Real estate agents who expect to maintain a thriving business have just three short years to get their digital ducks in a row.
Information technology has already had a dramatic impact on what housing consumers expect from the real estate industry today, but by 2003 what buyers and sellers will expect will make their current demands a pittance.
"Real Estate Confronts The e-Consumer", (RealSure, Inc., $29.95), the latest in a trilogy (following "Real Estate Confronts Reality" and "Real Estate Confronts Technology") of real estate industry wake-up calls designed to further shake up a sleeping giant that hasn't fully awakened to technology's clarion call.
At least 41 million consumers have shopped the Internet for housing and related goods, services and information since February this year, yet nearly half of real estate agents say they get less than 5 percent of their leads online, according to "The State Of Online Real Estate 2.0" a recent study produced by Gomez.com, in conjunction with Inman News Features.
And housing consumers aren't just looking for housing related information on the Net. They are out to fill their flats and their lives with a host of related and unrelated goods and services.
Seventy-three percent of all online shoppers own their own homes, according to the Direct Marketing Association.
It's not surprising then that by 2003 one of the top consumer trends will find the spending minions demanding brokers and agents assist them with everything that touches their home ownership experience from tax assessments to wallpaper, says trilogy author Stefan Swanepoel, chairman of iProperty.com, 9keys, and the Associates Group.
Swanepoel, a world traveled real estate expert with his hands in virtually every aspect of the real estate industry -- financing, technology, management, consulting and consumer research -- says, in addition to ever increasing consumer demands, real estate industry changes in the next three years are in for a quantum leap.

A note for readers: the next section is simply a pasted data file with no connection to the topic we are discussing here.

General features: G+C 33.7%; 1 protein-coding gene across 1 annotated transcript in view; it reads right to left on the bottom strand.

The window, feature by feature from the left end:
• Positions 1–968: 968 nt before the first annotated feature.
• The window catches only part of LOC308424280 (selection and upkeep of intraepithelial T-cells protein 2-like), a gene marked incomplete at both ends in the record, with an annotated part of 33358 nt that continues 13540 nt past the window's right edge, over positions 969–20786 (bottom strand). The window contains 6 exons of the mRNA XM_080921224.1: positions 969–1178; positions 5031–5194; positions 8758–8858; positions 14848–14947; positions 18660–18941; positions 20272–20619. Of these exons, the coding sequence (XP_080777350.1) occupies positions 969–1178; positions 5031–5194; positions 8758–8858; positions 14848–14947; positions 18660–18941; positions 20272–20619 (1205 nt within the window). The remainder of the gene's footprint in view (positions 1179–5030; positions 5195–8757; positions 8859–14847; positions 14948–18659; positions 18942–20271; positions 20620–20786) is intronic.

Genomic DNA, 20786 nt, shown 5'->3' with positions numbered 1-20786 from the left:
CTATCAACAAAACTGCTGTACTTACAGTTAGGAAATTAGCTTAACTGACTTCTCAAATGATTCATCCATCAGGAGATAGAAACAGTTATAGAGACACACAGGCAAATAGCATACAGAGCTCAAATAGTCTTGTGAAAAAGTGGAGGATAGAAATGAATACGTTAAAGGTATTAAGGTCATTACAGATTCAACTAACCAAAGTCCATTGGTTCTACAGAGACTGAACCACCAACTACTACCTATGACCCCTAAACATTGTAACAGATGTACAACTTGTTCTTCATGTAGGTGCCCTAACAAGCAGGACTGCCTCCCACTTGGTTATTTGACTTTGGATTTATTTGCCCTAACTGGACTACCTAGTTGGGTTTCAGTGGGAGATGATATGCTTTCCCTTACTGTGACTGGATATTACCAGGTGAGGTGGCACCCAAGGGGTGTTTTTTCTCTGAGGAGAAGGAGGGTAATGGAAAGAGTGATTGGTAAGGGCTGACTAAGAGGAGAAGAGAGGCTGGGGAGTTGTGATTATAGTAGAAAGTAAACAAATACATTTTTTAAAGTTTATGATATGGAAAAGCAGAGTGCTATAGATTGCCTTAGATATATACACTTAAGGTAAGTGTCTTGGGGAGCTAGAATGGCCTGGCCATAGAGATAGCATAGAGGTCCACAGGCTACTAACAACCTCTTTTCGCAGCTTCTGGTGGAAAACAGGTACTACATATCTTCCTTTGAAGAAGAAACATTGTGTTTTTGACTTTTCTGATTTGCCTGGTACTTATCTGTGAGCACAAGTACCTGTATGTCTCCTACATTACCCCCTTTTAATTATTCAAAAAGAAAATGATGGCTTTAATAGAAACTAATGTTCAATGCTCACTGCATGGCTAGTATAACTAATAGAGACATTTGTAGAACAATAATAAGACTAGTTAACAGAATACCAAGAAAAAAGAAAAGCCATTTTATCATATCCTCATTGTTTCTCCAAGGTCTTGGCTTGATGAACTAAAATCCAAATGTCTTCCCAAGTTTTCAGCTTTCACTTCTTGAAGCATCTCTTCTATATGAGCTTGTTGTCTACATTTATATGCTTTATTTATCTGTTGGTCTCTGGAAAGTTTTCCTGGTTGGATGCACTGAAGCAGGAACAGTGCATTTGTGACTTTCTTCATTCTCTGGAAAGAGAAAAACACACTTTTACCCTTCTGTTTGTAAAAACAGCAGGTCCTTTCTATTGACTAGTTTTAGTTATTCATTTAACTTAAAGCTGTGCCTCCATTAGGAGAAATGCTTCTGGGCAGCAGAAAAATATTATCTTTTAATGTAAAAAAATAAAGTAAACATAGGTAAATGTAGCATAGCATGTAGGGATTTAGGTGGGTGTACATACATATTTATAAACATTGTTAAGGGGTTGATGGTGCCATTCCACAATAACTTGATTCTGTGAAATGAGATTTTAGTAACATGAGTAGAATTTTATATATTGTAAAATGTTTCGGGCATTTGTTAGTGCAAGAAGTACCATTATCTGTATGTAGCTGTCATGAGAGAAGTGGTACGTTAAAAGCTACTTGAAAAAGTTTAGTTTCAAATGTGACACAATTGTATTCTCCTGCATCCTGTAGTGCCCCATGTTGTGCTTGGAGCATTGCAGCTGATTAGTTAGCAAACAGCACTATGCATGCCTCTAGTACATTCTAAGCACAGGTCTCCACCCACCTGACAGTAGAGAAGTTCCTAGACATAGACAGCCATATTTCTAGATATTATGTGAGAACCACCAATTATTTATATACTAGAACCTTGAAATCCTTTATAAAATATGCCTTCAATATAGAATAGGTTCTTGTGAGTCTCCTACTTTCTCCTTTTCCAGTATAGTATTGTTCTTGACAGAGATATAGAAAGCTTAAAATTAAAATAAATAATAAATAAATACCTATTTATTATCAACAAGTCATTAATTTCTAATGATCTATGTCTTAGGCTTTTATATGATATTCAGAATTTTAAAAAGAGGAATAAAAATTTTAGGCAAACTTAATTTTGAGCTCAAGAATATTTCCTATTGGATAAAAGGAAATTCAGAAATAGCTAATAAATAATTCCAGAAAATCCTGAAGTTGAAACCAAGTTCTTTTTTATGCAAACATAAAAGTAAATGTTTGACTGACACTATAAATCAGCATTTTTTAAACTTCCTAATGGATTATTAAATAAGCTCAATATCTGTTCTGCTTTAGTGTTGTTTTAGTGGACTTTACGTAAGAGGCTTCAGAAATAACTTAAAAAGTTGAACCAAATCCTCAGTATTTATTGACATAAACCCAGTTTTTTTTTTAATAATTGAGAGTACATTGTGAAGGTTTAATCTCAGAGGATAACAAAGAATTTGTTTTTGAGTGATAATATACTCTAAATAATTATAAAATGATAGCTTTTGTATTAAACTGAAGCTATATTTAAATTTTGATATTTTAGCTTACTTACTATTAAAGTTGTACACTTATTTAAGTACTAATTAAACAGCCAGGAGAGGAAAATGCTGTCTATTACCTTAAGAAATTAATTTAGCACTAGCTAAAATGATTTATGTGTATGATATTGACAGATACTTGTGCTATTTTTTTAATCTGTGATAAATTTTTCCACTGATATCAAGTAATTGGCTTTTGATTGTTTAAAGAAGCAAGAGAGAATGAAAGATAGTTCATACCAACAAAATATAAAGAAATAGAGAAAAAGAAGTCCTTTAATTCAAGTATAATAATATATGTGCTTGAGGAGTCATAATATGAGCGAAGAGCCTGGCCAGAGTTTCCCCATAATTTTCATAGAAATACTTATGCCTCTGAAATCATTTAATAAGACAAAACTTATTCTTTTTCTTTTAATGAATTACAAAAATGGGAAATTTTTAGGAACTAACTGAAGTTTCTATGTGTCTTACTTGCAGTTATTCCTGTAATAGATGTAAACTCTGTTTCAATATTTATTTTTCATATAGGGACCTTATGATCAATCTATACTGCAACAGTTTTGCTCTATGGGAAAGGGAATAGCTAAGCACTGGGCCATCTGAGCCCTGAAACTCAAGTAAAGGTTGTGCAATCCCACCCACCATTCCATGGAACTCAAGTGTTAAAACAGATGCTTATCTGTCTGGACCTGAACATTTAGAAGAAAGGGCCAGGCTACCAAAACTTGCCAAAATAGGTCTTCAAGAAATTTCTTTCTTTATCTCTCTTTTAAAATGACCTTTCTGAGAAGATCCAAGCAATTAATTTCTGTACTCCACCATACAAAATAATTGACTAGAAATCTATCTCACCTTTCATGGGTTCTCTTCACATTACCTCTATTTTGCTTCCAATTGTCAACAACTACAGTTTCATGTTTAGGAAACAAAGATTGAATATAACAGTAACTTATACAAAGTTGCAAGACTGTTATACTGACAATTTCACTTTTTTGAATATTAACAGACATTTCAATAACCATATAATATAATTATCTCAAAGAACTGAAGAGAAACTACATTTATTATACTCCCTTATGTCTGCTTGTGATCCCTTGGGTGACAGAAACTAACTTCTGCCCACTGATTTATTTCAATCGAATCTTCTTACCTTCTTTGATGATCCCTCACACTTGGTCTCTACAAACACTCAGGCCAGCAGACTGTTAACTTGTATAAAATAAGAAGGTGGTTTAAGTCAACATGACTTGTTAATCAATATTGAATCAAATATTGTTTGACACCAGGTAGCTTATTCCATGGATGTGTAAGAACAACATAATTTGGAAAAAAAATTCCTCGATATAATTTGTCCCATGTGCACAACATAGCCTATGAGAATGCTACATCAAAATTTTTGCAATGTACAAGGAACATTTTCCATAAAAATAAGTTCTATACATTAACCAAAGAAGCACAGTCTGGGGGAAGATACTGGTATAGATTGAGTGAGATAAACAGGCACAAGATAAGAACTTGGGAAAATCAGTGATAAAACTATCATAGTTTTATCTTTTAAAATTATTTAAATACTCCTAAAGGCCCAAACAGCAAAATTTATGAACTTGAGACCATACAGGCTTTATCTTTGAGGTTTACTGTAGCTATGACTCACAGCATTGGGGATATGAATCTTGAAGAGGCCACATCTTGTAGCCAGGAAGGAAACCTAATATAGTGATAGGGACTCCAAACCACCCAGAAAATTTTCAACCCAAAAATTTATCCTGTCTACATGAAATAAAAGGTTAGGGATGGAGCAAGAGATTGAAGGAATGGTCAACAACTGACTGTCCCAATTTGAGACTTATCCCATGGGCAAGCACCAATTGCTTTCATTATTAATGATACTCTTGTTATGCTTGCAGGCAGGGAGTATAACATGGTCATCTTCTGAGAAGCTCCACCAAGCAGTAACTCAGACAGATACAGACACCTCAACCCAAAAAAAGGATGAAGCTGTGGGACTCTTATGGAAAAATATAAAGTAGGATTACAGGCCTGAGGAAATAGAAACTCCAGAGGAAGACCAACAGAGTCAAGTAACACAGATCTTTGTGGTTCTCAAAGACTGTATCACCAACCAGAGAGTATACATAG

Swanepoel's latest treatise offers the real estate industry a 2003 forecast of the "Top 3 Trends in Each Major Trends Category".
1. Consumers will seek out super agents and brokers, much as hotel guests seek out the concierge -- for just about everything they'll need during their stay.
2. Consumers will demand information-technology savvy agents, much as a mall shopper visits the information desk where they can find fast access to just what they want, at the best price with no wasted time.
3. Agents who provide exceptional customer service will become industry leaders.
"The consumer is not only king, he is now the king, queen, prince, princess and the entire court. Hopefully, there are not too many real estate professionals who will be ... the court jester," said Swanepoel.
1. Technology won't replace agents who can navigate the technology, quickly interpret data, negotiate with skill and intuition and hand-hold clients facing the emotional stress of home buying and selling.
2. With electronic signature technology firmly entrenched, fully electronic integrated real estate transactions will become more routine.
3. More widely used telephone communications systems will integrate land and cell phones, fax, e-mail and the Web for true anywhere, anytime communications.
"Everyone is betting that high touch will still be needed with the high tech even into the year 2003 ... the prevailing thought is that high touch will be more important," Swanepoel said.
1. The number of real estate offices will continue to dwindle with more mergers, acquisitions and joint operations giving the top 5 percent 80 percent of the business.
2. The residential housing market will continue the shift toward housing older consumers as the baby boomer retirement boom grows.
3. Second homes, resort-style and adult communities will comprise a greater share of the market.
1. Technology will cost jobs. The Internet will drive less productive and less savvy agents and offices out of business because of the cost to manage, control and react in new ways.
2. More buyers will purchase homes with the help of agents over the Net.
3. The Internet will provide the integrated platform through which all industry players will cooperate.
"In the year 2000, the Internet is primarily a marketing medium. By the year 2003, it will redefine how we do business," Swanepoel added.